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"I'm sexually attractive but I'm powerful": Young women negotiating sexual reputation

Kitzinger, Jenny 1995. "I'm sexually attractive but I'm powerful": Young women negotiating sexual reputation. Women's Studies International Forum 18 (2) , pp. 187-196. 10.1016/0277-5395(95)80054-S

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Abstract

“Slag,” “tart,” “slut” — these are all terms in common currency in 1990s Britain. Feminist researchers have identified how such insults are used by men to oppress women and to deny female desire and sexual agency. But how can we interpret women's own persistent use of such sexual insults? Can this simply be dismissed as evidence of patriarchal brain-washing? This article explores young women's understandings of such terms and identifies three overlapping but distinct ways in which “slag” is defined: slag as “other,” slag as “Everywoman,” and slag as “she who allows herself to be used.“ I argue that power, rather than sexual activity per se, is central to the understanding of a “real slag” and that a woman may be “promiscuous” and yet not be perceived as a slag because she is “in control.” It is this that accounts for the popularity of figures such as Madonna. Madonna is not a slag because she conveys the message: “I'm sexually attractive but I'm powerful.” In fact. Madonna and “slag” occupy the same conceptual space — the gap between being powerful and being sexually available. Terms such as “slag” express that contradiction, whereas Madonna appears to transcend it. Any attempt to challenge young people's concerns about sexual reputation must recognise the multiple levels on which such insults operate, the function of terms such as “slag” in naming exploitation, and the conflicts young women experience in exploring heterosexual relations.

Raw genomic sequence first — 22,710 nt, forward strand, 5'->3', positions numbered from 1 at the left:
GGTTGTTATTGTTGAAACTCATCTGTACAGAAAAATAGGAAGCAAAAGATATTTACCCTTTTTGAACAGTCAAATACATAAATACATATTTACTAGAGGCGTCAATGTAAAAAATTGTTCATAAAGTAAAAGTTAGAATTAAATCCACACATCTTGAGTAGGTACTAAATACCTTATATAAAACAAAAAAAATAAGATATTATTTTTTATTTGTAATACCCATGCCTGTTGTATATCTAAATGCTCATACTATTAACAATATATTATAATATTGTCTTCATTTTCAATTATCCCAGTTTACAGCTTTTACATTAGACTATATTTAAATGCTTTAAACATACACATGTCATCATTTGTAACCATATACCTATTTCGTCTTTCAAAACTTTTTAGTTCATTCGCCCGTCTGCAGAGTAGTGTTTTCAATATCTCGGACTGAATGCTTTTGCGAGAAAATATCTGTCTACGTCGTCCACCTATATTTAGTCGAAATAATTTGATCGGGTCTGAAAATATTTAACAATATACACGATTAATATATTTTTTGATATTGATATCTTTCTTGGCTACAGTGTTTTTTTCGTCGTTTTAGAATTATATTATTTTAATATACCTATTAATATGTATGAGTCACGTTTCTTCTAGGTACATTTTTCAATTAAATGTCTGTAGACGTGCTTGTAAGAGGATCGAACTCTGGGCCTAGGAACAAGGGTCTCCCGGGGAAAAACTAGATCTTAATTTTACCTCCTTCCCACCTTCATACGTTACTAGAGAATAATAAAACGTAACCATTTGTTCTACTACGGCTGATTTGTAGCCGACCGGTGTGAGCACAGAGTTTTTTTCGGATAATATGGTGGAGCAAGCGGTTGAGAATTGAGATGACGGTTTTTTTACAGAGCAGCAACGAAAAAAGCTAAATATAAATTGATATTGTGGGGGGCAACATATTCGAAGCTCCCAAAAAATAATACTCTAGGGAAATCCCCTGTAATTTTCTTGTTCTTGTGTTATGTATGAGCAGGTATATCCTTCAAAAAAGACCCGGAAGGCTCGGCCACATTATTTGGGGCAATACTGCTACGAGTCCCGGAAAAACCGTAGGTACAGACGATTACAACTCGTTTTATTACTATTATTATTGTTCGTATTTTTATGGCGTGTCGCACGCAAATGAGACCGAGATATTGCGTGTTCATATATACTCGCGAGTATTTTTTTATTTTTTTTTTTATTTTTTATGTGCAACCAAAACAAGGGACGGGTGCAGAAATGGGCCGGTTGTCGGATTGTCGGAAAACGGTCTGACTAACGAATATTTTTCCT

Item Type: Article
Date Type: Publication
Status: Published
Schools: Journalism, Media and Culture
Subjects: H Social Sciences > HM Sociology
H Social Sciences > HN Social history and conditions. Social problems. Social reform
H Social Sciences > HQ The family. Marriage. Woman
Publisher: Elsevier
ISSN: 0277-5395
Last Modified: 04 Jun 2017 06:06
URI: http://orca-mwe.cf.ac.uk/id/eprint/56432

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